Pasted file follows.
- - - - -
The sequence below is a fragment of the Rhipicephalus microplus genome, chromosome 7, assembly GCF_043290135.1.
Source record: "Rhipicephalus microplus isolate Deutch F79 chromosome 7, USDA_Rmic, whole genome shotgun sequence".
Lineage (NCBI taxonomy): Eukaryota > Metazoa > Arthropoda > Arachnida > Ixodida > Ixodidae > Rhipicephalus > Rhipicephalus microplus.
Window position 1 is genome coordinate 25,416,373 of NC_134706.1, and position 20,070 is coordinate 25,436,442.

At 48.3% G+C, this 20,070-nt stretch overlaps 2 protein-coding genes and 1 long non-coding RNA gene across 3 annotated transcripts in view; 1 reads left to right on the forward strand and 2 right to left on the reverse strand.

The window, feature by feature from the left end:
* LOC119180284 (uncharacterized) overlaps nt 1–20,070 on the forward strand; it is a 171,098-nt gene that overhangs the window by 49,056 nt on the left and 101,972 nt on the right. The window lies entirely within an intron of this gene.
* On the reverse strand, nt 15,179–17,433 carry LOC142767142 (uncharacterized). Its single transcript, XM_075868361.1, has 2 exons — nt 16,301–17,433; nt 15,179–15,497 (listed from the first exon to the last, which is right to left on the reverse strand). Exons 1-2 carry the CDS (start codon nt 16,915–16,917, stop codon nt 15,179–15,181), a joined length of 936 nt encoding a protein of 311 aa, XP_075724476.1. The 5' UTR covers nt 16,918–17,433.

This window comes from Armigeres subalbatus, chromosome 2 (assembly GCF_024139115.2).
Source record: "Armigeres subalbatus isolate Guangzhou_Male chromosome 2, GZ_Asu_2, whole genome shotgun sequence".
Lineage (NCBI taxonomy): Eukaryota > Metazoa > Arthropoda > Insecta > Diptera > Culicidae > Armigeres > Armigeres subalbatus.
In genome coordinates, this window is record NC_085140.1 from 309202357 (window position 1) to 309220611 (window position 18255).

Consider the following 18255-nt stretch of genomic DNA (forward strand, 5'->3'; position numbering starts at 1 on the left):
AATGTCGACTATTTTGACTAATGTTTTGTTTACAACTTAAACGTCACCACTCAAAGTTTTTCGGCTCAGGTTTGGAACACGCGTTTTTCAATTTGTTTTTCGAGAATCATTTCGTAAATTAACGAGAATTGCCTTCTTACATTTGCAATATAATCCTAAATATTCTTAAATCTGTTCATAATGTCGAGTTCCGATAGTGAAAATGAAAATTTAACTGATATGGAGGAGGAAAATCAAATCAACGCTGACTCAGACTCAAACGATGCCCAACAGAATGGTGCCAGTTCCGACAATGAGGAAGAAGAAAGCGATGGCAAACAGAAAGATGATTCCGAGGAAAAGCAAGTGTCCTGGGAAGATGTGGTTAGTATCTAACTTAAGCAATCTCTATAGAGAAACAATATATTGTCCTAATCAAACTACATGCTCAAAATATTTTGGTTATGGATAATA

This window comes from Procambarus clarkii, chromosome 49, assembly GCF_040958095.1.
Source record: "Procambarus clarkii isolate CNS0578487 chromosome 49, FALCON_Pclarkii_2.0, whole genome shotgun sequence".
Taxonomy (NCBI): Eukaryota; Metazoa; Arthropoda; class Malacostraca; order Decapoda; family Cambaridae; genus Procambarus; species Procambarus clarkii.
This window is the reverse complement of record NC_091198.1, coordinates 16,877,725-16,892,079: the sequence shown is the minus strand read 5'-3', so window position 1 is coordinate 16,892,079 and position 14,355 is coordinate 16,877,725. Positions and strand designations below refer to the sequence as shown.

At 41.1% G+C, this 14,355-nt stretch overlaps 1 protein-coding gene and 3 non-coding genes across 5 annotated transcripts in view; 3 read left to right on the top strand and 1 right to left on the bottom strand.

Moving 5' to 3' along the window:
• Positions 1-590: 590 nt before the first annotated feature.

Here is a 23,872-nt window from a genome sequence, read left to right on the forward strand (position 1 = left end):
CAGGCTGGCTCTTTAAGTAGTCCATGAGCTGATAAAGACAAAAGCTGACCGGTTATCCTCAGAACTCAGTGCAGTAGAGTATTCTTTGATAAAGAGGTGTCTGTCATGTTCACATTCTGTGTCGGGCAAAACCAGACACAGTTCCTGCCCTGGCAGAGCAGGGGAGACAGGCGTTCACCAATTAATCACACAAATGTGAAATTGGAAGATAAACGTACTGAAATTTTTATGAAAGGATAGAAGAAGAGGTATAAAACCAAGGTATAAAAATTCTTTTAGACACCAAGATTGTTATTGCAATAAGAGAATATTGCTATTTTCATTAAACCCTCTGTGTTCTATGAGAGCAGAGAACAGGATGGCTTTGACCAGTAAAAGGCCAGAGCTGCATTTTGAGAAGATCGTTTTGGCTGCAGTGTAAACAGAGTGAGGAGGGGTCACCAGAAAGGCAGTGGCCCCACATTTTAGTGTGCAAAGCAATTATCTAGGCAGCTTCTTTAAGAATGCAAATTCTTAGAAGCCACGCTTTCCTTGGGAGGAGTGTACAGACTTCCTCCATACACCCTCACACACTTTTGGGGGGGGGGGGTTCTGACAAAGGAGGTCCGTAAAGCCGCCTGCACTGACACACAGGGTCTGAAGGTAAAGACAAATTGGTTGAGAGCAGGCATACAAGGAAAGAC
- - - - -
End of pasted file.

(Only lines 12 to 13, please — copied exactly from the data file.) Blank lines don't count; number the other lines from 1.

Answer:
In genome coordinates, this window is record NC_085140.1 from 309202357 (window position 1) to 309220611 (window position 18255).

Consider the following 18255-nt stretch of genomic DNA (forward strand, 5'->3'; position numbering starts at 1 on the left):